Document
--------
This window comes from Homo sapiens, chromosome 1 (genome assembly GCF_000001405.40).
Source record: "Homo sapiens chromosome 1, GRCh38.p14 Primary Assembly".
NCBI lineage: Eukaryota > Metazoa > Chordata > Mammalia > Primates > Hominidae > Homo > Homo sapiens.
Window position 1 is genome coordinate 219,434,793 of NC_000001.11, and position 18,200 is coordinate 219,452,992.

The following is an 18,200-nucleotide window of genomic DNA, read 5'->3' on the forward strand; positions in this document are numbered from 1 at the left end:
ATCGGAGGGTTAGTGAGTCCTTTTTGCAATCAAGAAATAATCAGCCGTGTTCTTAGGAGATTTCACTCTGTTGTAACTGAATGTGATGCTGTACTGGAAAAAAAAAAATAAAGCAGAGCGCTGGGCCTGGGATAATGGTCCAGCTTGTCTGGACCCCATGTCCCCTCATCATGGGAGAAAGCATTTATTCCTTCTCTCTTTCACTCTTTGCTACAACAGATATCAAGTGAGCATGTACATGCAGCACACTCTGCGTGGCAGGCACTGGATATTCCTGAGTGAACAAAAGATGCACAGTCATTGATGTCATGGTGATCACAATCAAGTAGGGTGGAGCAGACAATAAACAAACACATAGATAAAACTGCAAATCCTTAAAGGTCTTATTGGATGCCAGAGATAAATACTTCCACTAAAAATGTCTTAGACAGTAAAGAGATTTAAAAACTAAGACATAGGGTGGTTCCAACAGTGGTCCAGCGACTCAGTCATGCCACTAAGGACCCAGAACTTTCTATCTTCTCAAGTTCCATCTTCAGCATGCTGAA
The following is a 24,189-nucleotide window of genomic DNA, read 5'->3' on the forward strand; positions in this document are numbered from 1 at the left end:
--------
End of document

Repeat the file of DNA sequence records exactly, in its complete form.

This window comes from Homo sapiens, chromosome 1 (genome assembly GCF_000001405.40).
Source record: "Homo sapiens chromosome 1, GRCh38.p14 Primary Assembly".
NCBI lineage: Eukaryota > Metazoa > Chordata > Mammalia > Primates > Hominidae > Homo > Homo sapiens.
Window position 1 is genome coordinate 219,434,793 of NC_000001.11, and position 18,200 is coordinate 219,452,992.

The following is an 18,200-nucleotide window of genomic DNA, read 5'->3' on the forward strand; positions in this document are numbered from 1 at the left end:
ATCGGAGGGTTAGTGAGTCCTTTTTGCAATCAAGAAATAATCAGCCGTGTTCTTAGGAGATTTCACTCTGTTGTAACTGAATGTGATGCTGTACTGGAAAAAAAAAAATAAAGCAGAGCGCTGGGCCTGGGATAATGGTCCAGCTTGTCTGGACCCCATGTCCCCTCATCATGGGAGAAAGCATTTATTCCTTCTCTCTTTCACTCTTTGCTACAACAGATATCAAGTGAGCATGTACATGCAGCACACTCTGCGTGGCAGGCACTGGATATTCCTGAGTGAACAAAAGATGCACAGTCATTGATGTCATGGTGATCACAATCAAGTAGGGTGGAGCAGACAATAAACAAACACATAGATAAAACTGCAAATCCTTAAAGGTCTTATTGGATGCCAGAGATAAATACTTCCACTAAAAATGTCTTAGACAGTAAAGAGATTTAAAAACTAAGACATAGGGTGGTTCCAACAGTGGTCCAGCGACTCAGTCATGCCACTAAGGACCCAGAACTTTCTATCTTCTCAAGTTCCATCTTCAGCATGCTGAA
The following is a 24,189-nucleotide window of genomic DNA, read 5'->3' on the forward strand; positions in this document are numbered from 1 at the left end: